I would suggest meeting with the remaining team as soon as possible after the other people are gone and telling them what happened and why (no personal details of course, you don't need to put people down). If you can possibly arrange to go to their country to have the meeting in person, that would likely be very helpful. It shows respect, it gives you a chance to get to know each other on a more personal level, and it makes it easier to judge reactions on both parts. (and if there are still some performance problems you need to address, it is great way to train people in how you want them to work) This would very probably be the best money you spend on the contract with returns that far outweigh the costs. The company I work for spends the money to send people both directions and it is the most critical element in making the onshore/offshore relationship work.

If you can't afford to go, then at least try to set up a meeting over Skype (or something similar) where people can see each other.

Then tell them why they were retained and ask them for help in moving forward. If you are going to be hiring replacements, ask for recommendations. Make it clear what performance level they need to reach or maintain to keep their jobs under the new conditions. Talk about how the workload needs to shift to accommodate the change. Ask them how they feel and what they need right then.

What you are trying to do with this meeting is first make them feel more secure in their own jobs and second allow them to voice their fears and thoughts and be heard (this is the respect part).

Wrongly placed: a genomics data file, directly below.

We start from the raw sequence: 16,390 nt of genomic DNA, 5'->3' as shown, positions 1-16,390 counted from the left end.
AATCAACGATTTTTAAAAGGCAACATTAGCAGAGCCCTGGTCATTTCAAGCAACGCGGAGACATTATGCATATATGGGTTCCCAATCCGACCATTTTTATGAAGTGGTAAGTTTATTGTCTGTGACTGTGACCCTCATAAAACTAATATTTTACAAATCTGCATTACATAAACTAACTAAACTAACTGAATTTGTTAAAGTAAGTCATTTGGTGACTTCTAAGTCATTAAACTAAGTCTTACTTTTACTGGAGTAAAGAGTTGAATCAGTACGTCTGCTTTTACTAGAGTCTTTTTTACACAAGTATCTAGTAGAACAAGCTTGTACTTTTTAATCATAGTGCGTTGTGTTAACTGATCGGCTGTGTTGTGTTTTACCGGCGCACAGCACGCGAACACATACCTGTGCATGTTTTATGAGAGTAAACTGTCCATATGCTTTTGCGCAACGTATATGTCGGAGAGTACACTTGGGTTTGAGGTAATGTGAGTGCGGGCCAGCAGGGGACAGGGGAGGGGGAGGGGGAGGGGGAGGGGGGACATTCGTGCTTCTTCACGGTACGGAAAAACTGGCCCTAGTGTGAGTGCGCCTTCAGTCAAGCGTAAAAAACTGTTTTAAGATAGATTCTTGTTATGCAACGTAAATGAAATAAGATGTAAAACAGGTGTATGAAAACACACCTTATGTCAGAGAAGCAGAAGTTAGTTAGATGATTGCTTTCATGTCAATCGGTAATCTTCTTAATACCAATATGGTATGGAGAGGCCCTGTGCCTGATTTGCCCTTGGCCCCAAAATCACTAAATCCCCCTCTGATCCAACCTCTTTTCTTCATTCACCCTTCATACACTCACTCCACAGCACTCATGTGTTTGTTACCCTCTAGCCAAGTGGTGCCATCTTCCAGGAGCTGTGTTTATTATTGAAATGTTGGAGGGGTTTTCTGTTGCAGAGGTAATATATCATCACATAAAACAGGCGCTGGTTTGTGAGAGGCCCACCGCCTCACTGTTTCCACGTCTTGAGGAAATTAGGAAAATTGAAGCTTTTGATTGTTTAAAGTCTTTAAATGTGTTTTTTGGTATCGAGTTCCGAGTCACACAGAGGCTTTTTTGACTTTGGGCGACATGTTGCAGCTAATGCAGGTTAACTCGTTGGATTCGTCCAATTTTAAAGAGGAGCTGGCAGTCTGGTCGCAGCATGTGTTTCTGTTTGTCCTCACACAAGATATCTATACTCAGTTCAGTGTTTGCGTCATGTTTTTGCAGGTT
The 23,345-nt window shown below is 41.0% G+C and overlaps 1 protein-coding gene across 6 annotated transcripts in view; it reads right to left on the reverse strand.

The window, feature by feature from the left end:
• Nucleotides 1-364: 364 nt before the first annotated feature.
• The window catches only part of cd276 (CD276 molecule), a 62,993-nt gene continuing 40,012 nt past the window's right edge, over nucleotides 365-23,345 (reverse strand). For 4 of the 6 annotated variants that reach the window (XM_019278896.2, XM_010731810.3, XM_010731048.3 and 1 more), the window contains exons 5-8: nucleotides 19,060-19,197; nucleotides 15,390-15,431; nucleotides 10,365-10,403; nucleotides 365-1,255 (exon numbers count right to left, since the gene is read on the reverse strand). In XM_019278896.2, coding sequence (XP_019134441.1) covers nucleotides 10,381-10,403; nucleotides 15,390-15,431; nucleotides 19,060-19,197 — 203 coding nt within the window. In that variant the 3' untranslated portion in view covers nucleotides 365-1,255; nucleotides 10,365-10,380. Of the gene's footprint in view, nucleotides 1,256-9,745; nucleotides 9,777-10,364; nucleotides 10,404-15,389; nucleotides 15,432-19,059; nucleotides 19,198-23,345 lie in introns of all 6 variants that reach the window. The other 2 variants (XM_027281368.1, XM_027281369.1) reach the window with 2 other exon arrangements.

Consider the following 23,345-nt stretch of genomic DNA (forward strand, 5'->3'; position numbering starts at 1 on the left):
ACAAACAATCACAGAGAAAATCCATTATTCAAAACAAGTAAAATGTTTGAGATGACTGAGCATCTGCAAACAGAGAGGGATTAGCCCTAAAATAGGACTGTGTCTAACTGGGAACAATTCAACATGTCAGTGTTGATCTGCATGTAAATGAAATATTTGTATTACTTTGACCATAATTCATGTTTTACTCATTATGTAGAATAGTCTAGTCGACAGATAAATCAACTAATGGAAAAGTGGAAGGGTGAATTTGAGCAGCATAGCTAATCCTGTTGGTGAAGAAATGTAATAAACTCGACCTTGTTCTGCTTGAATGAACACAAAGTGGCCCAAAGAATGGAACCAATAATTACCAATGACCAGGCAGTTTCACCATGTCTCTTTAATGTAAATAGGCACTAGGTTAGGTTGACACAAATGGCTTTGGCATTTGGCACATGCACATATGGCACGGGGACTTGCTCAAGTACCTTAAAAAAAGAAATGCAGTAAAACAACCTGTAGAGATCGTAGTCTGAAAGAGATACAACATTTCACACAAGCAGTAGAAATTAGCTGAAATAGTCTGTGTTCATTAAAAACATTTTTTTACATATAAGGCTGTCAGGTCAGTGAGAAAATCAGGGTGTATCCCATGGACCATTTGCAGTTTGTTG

Be prepared for a loss of productivity. This is 100% normal when there is a layoff and it cannot be avoided. Frightened people simply do not produce as much.

  • I disagree with telling them why they were retained. Often in these situations you are just randomly picking the cheapest ones (for an under producing center) or it is whoever that center's manager likes (in Philippines the managers quite often travel with a full staff) or just the less stale bread. I wouldn't act like they were doing anything right unless they truly were. If you tell them what is expected those who know that they can't keep up will quit and that is exactly what you want. – blankip Dec 14 '15 at 21:29
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You don't relate to the team. You tell them why their co-workers were cut in as much honesty as you can and imply that if they keep up the same lack of work they will be gone too.

The goal should be to save their jobs and yours. The only way you do this is by getting a total understanding of what happened and what needs to change. If they are good workers they will understand this and respect the forthrightness.

I have had teams in India and Philippines that are away from operational centers. In some of those centers there are contracts signed and promises made and costs are so comparatively cheap that you have a hard time pulling out - there is a let's try to make this old car run attitude. I am not saying this is the rule but it happens. If your team was half cut, then they really stunk. If you don't get the existing team working they will be out of jobs and you may be too. I would focus on everyone performing and less about building relationships. You won't have any relationship with them at all in 2-3 months if things don't change.

  • yep, keep them on their toes – Kilisi Dec 14 '15 at 21:24
  • @Kilisi - they will probably like the manager more if they realize manager is trying to save their jobs. No use being nice to the other half the group that will be shown the door soon. – blankip Dec 14 '15 at 21:26